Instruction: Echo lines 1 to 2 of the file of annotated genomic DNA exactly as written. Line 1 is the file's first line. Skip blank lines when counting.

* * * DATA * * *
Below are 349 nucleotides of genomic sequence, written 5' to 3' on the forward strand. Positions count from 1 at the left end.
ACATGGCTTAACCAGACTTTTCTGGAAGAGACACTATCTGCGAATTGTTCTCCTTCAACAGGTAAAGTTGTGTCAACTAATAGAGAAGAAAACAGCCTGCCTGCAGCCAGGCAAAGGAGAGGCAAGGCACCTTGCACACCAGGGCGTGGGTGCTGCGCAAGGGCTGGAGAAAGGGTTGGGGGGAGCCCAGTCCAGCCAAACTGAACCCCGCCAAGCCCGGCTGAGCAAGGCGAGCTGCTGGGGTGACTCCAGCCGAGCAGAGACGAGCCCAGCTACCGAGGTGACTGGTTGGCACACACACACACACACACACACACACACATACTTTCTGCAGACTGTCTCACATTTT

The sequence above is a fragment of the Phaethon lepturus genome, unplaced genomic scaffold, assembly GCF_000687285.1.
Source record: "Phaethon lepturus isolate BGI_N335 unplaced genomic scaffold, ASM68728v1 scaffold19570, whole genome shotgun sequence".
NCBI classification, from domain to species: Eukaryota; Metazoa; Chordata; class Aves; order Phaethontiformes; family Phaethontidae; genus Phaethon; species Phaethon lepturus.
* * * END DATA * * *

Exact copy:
Below are 349 nucleotides of genomic sequence, written 5' to 3' on the forward strand. Positions count from 1 at the left end.
ACATGGCTTAACCAGACTTTTCTGGAAGAGACACTATCTGCGAATTGTTCTCCTTCAACAGGTAAAGTTGTGTCAACTAATAGAGAAGAAAACAGCCTGCCTGCAGCCAGGCAAAGGAGAGGCAAGGCACCTTGCACACCAGGGCGTGGGTGCTGCGCAAGGGCTGGAGAAAGGGTTGGGGGGAGCCCAGTCCAGCCAAACTGAACCCCGCCAAGCCCGGCTGAGCAAGGCGAGCTGCTGGGGTGACTCCAGCCGAGCAGAGACGAGCCCAGCTACCGAGGTGACTGGTTGGCACACACACACACACACACACACACACACATACTTTCTGCAGACTGTCTCACATTTT